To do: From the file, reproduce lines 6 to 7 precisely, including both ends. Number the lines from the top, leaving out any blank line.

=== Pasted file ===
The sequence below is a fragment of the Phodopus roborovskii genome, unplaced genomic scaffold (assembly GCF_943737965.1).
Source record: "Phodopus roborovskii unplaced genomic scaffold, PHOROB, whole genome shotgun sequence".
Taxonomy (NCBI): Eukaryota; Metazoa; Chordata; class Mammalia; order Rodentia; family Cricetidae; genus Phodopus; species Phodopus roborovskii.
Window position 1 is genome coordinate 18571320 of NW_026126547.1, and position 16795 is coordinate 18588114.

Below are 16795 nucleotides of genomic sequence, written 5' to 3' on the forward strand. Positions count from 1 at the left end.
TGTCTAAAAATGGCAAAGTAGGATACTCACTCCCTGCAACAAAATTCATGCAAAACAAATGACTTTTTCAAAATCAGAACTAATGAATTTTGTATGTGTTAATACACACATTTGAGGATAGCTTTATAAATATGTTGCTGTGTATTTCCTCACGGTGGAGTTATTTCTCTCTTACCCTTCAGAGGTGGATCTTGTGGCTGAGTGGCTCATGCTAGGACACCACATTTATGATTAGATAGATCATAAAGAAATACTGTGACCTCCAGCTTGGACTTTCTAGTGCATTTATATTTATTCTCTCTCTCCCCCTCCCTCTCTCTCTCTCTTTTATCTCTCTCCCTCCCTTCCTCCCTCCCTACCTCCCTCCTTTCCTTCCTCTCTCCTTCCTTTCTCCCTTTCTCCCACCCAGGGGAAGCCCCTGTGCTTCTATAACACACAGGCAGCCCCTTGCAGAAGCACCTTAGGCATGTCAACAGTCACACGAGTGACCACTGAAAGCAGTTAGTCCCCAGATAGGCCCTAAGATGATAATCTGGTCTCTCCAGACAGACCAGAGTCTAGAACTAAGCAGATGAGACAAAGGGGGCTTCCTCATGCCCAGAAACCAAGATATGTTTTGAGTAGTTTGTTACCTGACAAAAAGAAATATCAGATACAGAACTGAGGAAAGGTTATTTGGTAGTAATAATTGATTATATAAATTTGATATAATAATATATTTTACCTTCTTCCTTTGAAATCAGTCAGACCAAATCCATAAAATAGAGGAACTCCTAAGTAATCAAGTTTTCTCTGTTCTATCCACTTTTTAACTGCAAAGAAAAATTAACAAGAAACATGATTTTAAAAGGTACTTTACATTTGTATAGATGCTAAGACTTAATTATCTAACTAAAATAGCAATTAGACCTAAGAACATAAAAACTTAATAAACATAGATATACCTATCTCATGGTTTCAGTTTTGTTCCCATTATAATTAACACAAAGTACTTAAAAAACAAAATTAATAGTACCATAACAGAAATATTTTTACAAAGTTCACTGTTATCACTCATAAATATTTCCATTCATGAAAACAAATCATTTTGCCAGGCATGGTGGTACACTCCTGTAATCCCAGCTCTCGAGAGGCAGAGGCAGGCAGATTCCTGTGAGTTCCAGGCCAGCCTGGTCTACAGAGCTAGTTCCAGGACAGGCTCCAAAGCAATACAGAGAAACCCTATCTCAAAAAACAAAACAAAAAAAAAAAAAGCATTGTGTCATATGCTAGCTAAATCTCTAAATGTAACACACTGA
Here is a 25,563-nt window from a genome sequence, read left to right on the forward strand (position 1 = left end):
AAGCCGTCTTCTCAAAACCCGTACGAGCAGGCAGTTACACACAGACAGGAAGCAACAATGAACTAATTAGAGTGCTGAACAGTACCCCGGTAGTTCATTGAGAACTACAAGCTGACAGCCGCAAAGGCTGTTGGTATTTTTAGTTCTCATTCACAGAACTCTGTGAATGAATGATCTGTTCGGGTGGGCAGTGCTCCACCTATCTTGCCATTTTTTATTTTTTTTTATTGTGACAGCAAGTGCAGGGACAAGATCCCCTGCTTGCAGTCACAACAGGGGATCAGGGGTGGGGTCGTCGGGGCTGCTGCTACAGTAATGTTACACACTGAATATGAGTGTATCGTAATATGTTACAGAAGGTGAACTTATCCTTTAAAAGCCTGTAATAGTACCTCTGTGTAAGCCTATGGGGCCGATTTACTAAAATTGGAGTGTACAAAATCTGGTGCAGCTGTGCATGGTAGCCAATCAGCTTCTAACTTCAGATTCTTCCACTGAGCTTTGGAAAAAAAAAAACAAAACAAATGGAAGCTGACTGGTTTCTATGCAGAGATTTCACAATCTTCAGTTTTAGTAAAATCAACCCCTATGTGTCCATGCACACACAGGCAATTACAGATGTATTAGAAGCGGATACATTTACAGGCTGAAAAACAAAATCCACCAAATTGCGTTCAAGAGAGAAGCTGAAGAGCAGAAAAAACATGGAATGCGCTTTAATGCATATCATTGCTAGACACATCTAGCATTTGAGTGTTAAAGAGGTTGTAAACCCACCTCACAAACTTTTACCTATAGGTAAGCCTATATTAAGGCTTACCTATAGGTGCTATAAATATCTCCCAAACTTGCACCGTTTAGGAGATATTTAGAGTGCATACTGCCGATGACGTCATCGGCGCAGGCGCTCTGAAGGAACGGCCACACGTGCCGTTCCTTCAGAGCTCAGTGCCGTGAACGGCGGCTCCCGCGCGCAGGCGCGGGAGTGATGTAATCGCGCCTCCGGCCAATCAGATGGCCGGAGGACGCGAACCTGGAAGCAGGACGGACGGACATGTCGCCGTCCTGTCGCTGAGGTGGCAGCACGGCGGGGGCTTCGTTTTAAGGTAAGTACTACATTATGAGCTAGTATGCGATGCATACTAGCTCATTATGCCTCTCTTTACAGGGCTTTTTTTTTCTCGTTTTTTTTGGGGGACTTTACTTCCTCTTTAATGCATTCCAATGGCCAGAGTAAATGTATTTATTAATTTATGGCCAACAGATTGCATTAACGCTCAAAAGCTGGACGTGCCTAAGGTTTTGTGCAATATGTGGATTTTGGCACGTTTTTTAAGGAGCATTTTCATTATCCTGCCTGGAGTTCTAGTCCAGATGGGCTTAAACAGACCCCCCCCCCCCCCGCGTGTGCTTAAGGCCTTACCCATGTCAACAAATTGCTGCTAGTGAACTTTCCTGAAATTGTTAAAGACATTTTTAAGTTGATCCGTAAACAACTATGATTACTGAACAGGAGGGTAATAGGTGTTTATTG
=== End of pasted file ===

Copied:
TGTCTAAAAATGGCAAAGTAGGATACTCACTCCCTGCAACAAAATTCATGCAAAACAAATGACTTTTTCAAAATCAGAACTAATGAATTTTGTATGTGTTAATACACACATTTGAGGATAGCTTTATAAATATGTTGCTGTGTATTTCCTCACGGTGGAGTTATTTCTCTCTTACCCTTCAGAGGTGGATCTTGTGGCTGAGTGGCTCATGCTAGGACACCACATTTATGATTAGATAGATCATAAAGAAATACTGTGACCTCCAGCTTGGACTTTCTAGTGCATTTATATTTATTCTCTCTCTCCCCCTCCCTCTCTCTCTCTCTTTTATCTCTCTCCCTCCCTTCCTCCCTCCCTACCTCCCTCCTTTCCTTCCTCTCTCCTTCCTTTCTCCCTTTCTCCCACCCAGGGGAAGCCCCTGTGCTTCTATAACACACAGGCAGCCCCTTGCAGAAGCACCTTAGGCATGTCAACAGTCACACGAGTGACCACTGAAAGCAGTTAGTCCCCAGATAGGCCCTAAGATGATAATCTGGTCTCTCCAGACAGACCAGAGTCTAGAACTAAGCAGATGAGACAAAGGGGGCTTCCTCATGCCCAGAAACCAAGATATGTTTTGAGTAGTTTGTTACCTGACAAAAAGAAATATCAGATACAGAACTGAGGAAAGGTTATTTGGTAGTAATAATTGATTATATAAATTTGATATAATAATATATTTTACCTTCTTCCTTTGAAATCAGTCAGACCAAATCCATAAAATAGAGGAACTCCTAAGTAATCAAGTTTTCTCTGTTCTATCCACTTTTTAACTGCAAAGAAAAATTAACAAGAAACATGATTTTAAAAGGTACTTTACATTTGTATAGATGCTAAGACTTAATTATCTAACTAAAATAGCAATTAGACCTAAGAACATAAAAACTTAATAAACATAGATATACCTATCTCATGGTTTCAGTTTTGTTCCCATTATAATTAACACAAAGTACTTAAAAAACAAAATTAATAGTACCATAACAGAAATATTTTTACAAAGTTCACTGTTATCACTCATAAATATTTCCATTCATGAAAACAAATCATTTTGCCAGGCATGGTGGTACACTCCTGTAATCCCAGCTCTCGAGAGGCAGAGGCAGGCAGATTCCTGTGAGTTCCAGGCCAGCCTGGTCTACAGAGCTAGTTCCAGGACAGGCTCCAAAGCAATACAGAGAAACCCTATCTCAAAAAACAAAACAAAAAAAAAAAAAGCATTGTGTCATATGCTAGCTAAATCTCTAAATGTAACACACTGA
Here is a 25,563-nt window from a genome sequence, read left to right on the forward strand (position 1 = left end):